When it comes to this big change, how and how often you communicate with employees will allow them to feel comfortable and safe. Keep your employees in the know, bring awareness to what’s to come, guide them in their next steps, and welcome their feedback. Ease the tension of worries and concerns that come your way by having a plan set in place for every step of the way.

 

This is the first part in our Summer of Transition series. Follow along this summer as we continue to discuss going back to work, how to be productive in a hybrid workplace, and how to feel part of the team when you continue working from home. Each person is going to have a different timeline, set-up, and experience, and ON Point is here to support everyone!

When we have a cold, symptoms such as a sore throat, runny nose, and a cough tell us so. When we are tired, our eyes feel heavy, we have trouble concentrating, and we have a strong desire to rest our heads. Recognizing mental health issues is not always as simple. Often it’s a combination of symptoms or changes that have happened over some time and are not apparent on the surface.

Mental health issues are more than just bad days. We all have bad days, but it’s time to consult a health professional when days turn into weeks. Keep your mental health in check with regular check-ins and by staying focused on boosting your mood.

Check-in and Recognize the Signs

Before you start your mental health check-in, find a quiet place to sit free of distractions. This is not the time to multi-task, so put your phone away and close your e-mail. Everyone’s baseline for mood, emotions, and behaviors differ. For this check-in, you’ll want to think about how you have changed.

  1. Big Picture: Are you able to fulfill your roles and accomplish normal day-to-day activities? Struggling with aspects of life that you were not previously a challenge can sign of an underlying issue.
  2. Feelings and Behaviors: Have you noticed a shift in your feelings and behaviors? Do you now feel apathetic about things you used to feel passionate about? Do you react more harshly in moments of stress or anxiety?
  3. Your Body Talks: Take a few moments and check in with what your body is telling you. Have you felt heart palpitations, headaches, shortness of breath? Are you having difficulties sleeping? Have you had a shift in appetite or body weight?

Mental Health Mood-Boosting Checklist

As an #ONPoint leader, you have many checklists, but the most important one is your mental health checklist. These are some of our favorite mood-boosters, and we encourage you to take 10 minutes to make your own list. Prioritize your mental health each week by selecting 2-4 items and check them off when complete!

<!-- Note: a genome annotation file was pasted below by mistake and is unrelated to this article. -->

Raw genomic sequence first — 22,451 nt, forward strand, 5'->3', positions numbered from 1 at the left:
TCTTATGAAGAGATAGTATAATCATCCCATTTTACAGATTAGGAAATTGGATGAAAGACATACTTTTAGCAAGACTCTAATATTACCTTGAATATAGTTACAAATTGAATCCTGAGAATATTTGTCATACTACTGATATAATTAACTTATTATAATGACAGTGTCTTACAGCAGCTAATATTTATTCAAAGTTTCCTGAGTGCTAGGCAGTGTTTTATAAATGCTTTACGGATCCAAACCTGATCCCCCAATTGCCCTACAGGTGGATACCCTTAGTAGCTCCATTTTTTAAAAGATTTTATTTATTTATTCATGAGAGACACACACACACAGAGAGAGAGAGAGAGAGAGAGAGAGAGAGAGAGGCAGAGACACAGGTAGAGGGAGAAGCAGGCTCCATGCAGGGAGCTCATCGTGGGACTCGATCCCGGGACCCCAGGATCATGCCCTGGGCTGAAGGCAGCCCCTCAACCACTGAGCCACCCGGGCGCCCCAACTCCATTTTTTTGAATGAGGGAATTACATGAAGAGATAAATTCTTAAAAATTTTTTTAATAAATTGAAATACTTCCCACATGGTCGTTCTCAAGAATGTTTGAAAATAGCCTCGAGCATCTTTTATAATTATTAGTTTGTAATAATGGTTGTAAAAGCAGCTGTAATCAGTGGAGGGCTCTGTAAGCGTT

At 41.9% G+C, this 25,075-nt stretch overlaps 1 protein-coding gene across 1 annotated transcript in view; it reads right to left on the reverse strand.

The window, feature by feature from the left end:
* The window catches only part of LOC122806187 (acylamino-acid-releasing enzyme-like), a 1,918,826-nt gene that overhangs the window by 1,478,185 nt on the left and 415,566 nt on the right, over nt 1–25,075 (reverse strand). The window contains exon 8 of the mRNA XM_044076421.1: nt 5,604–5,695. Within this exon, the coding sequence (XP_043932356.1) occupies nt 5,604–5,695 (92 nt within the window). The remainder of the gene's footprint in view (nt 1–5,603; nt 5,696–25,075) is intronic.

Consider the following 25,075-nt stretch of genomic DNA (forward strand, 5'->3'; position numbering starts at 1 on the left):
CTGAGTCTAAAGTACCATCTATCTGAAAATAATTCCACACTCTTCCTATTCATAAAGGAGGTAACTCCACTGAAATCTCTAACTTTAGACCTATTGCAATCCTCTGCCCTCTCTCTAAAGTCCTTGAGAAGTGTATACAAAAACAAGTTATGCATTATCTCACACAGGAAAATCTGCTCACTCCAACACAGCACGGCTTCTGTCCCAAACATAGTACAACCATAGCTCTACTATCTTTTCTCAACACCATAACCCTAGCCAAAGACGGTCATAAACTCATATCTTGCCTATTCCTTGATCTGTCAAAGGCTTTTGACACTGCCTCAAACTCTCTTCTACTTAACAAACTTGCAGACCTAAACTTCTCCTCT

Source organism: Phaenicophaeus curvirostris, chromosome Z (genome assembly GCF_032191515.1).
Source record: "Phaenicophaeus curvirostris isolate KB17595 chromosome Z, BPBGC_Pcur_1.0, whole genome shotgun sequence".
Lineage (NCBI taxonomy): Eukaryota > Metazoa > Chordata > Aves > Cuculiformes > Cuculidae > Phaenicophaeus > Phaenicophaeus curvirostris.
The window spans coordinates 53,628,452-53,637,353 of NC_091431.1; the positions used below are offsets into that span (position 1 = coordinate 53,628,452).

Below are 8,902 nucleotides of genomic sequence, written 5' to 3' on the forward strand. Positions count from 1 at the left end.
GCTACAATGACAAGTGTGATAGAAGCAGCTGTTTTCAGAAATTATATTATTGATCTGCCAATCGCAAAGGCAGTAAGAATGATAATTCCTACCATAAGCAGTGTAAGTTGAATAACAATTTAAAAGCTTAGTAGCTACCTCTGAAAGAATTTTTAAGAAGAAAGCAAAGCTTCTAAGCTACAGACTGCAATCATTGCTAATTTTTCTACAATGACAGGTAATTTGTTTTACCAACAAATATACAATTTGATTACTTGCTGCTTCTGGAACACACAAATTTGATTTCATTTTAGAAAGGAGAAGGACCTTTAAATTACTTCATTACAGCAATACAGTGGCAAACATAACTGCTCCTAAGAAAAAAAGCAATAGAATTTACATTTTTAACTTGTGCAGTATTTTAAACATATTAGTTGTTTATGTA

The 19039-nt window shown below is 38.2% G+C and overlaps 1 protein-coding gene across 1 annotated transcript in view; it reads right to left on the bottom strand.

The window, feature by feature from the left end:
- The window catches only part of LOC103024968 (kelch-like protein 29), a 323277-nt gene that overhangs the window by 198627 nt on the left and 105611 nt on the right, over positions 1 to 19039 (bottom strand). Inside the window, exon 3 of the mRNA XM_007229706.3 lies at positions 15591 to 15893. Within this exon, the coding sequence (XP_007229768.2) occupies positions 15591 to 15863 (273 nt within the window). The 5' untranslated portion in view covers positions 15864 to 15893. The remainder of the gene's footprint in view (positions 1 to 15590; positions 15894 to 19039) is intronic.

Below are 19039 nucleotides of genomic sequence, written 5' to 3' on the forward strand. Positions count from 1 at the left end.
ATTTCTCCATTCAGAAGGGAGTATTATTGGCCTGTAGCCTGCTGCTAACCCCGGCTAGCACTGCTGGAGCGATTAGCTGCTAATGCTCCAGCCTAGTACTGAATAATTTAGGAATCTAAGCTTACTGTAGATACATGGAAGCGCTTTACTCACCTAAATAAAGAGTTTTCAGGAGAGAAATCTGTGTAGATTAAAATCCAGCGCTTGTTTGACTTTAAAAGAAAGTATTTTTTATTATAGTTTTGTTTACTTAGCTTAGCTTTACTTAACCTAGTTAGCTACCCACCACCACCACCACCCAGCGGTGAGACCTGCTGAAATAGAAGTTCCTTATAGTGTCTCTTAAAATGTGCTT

1. Go Off-Grid: Leave your devices and enjoy time without the constant buzzing and beeping that often leads to multi-tasking and feeling overwhelmed or rushed. Are you working on a project that requires deep work? Leave your phone in another room or silence it. We also love enjoying short walks midday without our devices!
  2. Connect: It’s far too easy to get caught up in our own lives and all of the things we need to do between work and home. Set aside 20 minutes and connect with a loved one. A simple phone call goes a long way and gives you a nice break from Zoom!
  3. Make a Night of It: When we wrap up a stressful day, it’s tempting to veg out in front of the TV. But after all of our years of experience, we can tell you for certain that is most often not the best plan of action. Try a theme night! We’re big fans of self-care nights with meditation, face masks, and a nice long bath. Or, have fun with dinner and have a pizza-making party or build-your-own taco bar! 
  4. Look Forward: There’s nothing like an upcoming getaway or special event that keeps you excited for the future! Plan a meet-up or getaway with a few close friends, and we guarantee you’ll smile every time you see it on your calendar. It doesn’t have to be lavish or long!
  5. Reflect: We can guarantee there are qualities about yourself you admire and accomplishments you should indeed be proud of. The problem is that we often spend time on the negative and do not reflect on the positives. Identify which negative thought is weighing on your mind this week and flip it. Make a list of the positives. To fail is to learn. Instead of letting a miss weigh you down, make a list of the lessons you learned that will guide you in the future.

When it comes to your mental health, don’t wait to seek help until things are bad. By performing a regular check-in, you can recognize when you are starting to see a shift that may be dangerous.